Specialized risk assessment for violence

Specialized risk assessment for violence PDF Version (14KB)

Research summary
Vol. 9 No. 5
September 2004


Do offender risk scales especially designed to predict violent re-offending perform better than scales for predicting general re-offending?


Over the past twenty years there has been a proliferation of objective, actuarial offender risk scales that predict general recidivism. These risk scales are fairly easy to use and they are used to classify offenders into different levels of risk. Typically, the higher the score on the assessment instrument the higher the likelihood of re-offending. Although these scales perform reasonably well in the prediction of general re-offending (e.g., theft, drug trafficking, robbery) there is some question as to whether or not these instruments are appropriate for predicting violent re-offending. As a consequence, researchers have developed assessment instruments specifically designed to predict violent re-offending.


Over 400 probationers from Manitoba (246 men and 198 women) who were convicted of a violent offence were assessed with a general risk assessment scale and a specialized "General Assault" (GA) risk scale. These offenders were then followed for two years and Royal Canadian Mounted Police criminal history records were reviewed for evidence of a new conviction. The type of conviction (violent or non-violent) was also noted.


Within two years, 45% of the sample was convicted of new offence (violent and/or non-violent) with 24% of the sample convicted of a new violent offence. Male offenders re-offended violently at twice the rate of female offenders (33% vs. 14%). Both the general and the GA risk scales predicted violent recidivism. Using the Pearson correlation coefficient, a statistical measure of association, the general assessment instrument yielded a correlation of .30 with violent recidivism and the GA scale produced the same correlation. Furthermore, both instruments predicted equally well for men and for women.

A number of modifications were made to the GA scale in an effort to improve upon the prediction of violent recidivism. In one set of analyses only the best items from the GA were used and in another modification, the best items of the GA were integrated with the general assessment instrument in an effort to produce an enhanced risk scale. Neither modification produced improvements in the prediction of violent re-offending.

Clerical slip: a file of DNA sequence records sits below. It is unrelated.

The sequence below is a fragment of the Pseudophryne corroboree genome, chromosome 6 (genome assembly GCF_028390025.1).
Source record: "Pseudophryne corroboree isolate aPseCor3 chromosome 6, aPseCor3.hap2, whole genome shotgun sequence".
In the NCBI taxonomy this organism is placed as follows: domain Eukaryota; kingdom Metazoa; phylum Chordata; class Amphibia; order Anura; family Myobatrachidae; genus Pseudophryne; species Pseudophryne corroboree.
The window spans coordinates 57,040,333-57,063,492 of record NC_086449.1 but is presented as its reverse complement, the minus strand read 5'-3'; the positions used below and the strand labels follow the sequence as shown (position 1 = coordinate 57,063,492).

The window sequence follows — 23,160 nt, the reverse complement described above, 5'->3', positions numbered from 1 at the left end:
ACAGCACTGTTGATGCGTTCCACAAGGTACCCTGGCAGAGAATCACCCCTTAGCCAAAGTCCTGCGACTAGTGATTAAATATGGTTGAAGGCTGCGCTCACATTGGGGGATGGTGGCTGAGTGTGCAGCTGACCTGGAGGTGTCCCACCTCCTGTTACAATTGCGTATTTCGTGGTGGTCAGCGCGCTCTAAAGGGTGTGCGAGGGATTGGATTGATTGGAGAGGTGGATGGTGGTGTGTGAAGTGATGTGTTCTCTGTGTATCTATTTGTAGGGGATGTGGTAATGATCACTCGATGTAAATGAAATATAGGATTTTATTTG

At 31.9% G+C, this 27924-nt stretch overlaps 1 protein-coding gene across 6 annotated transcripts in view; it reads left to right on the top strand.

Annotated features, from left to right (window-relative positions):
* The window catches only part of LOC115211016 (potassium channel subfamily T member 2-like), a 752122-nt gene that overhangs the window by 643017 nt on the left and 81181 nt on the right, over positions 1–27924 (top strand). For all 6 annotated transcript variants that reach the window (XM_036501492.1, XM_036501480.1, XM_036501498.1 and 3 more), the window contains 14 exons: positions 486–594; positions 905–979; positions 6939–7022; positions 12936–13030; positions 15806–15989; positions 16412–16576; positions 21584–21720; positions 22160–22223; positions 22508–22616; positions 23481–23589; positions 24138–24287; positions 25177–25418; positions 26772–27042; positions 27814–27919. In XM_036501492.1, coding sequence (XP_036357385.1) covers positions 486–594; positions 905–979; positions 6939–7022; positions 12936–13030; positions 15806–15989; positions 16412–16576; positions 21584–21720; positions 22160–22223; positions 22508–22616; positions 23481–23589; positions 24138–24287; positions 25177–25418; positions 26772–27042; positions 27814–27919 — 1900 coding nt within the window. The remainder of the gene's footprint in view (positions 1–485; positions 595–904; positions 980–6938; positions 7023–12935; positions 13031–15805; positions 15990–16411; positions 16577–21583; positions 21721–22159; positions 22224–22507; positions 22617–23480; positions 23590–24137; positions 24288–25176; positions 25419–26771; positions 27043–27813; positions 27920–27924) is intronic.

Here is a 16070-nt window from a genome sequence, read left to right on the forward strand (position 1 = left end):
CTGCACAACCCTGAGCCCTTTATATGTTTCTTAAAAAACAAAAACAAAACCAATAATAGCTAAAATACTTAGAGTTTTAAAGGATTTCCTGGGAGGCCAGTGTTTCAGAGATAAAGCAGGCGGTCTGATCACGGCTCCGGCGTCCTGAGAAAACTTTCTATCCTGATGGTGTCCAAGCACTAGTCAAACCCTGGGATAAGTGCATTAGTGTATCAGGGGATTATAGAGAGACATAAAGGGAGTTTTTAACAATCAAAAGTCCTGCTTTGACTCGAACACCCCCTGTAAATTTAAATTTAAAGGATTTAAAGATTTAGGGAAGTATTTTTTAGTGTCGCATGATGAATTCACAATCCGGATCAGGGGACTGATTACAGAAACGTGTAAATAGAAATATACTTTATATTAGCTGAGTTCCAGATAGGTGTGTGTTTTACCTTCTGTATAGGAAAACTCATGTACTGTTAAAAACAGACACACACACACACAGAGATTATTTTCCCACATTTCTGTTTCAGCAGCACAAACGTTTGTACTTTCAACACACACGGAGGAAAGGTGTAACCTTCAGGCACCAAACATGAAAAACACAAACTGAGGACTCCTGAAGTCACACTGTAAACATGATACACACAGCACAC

The results from this study showed that the general and specialized risk instruments that were used in Manitoba performed equally well in predicting violent re-offending. Although there were no differences in the predictive validities between the two scales in this jurisdiction, it is possible that a different violence risk scale may have produced a different result.

Policy implications

  1. Concerns over the need for specialized assessments of violent re-offending may be overstated. There may be situations where general offender risk scales can perform as well as a specialized violence risk scale. In these situations, staff training in the use of a violence risk scale would be superfluous.
  2. The finding that the two risk scales performed equally well for both male and female probationers suggests a commonality in risk factors across gender. Thus, knowledge of the risk factors among male offenders, where most of the research is conducted because of larger numbers, may be usefully applied to female offenders.
  3. Further research with other general and violent risk scales is needed to assess the generality of these findings. The results from this study may not apply to all violent risk scales or to all forms of violent re-offending (e.g., sexual recidivism).


For further information

James Bonta, Ph.D.
Corrections Research
Public Safety Canada
340 Laurier Avenue West
Ottawa, Ontario
K1A 0P8
Tel 613-991-2831
Fax 613-990-8295
E-mail: Jim.Bonta@ps-sp.gc.ca

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